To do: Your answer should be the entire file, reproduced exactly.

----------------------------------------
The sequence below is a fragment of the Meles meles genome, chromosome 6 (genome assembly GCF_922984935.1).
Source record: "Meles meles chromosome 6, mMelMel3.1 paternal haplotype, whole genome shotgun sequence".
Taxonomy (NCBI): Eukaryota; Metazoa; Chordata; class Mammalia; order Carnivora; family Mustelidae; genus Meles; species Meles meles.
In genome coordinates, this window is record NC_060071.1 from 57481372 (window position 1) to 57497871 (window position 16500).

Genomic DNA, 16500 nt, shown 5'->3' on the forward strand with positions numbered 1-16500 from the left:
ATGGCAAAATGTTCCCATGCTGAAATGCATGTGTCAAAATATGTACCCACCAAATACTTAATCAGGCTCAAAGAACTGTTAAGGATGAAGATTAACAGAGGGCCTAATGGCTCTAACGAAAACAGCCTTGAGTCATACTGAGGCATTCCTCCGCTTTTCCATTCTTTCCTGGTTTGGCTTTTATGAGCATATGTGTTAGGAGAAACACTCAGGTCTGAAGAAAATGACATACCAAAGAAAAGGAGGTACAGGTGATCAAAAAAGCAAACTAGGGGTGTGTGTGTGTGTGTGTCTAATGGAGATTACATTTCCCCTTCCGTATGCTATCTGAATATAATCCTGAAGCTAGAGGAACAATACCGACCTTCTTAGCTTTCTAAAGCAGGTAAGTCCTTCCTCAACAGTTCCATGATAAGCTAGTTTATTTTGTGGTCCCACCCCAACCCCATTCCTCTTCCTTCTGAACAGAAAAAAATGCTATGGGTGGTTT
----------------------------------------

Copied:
The sequence below is a fragment of the Meles meles genome, chromosome 6 (genome assembly GCF_922984935.1).
Source record: "Meles meles chromosome 6, mMelMel3.1 paternal haplotype, whole genome shotgun sequence".
Taxonomy (NCBI): Eukaryota; Metazoa; Chordata; class Mammalia; order Carnivora; family Mustelidae; genus Meles; species Meles meles.
In genome coordinates, this window is record NC_060071.1 from 57481372 (window position 1) to 57497871 (window position 16500).

Genomic DNA, 16500 nt, shown 5'->3' on the forward strand with positions numbered 1-16500 from the left:
ATGGCAAAATGTTCCCATGCTGAAATGCATGTGTCAAAATATGTACCCACCAAATACTTAATCAGGCTCAAAGAACTGTTAAGGATGAAGATTAACAGAGGGCCTAATGGCTCTAACGAAAACAGCCTTGAGTCATACTGAGGCATTCCTCCGCTTTTCCATTCTTTCCTGGTTTGGCTTTTATGAGCATATGTGTTAGGAGAAACACTCAGGTCTGAAGAAAATGACATACCAAAGAAAAGGAGGTACAGGTGATCAAAAAAGCAAACTAGGGGTGTGTGTGTGTGTGTGTCTAATGGAGATTACATTTCCCCTTCCGTATGCTATCTGAATATAATCCTGAAGCTAGAGGAACAATACCGACCTTCTTAGCTTTCTAAAGCAGGTAAGTCCTTCCTCAACAGTTCCATGATAAGCTAGTTTATTTTGTGGTCCCACCCCAACCCCATTCCTCTTCCTTCTGAACAGAAAAAAATGCTATGGGTGGTTT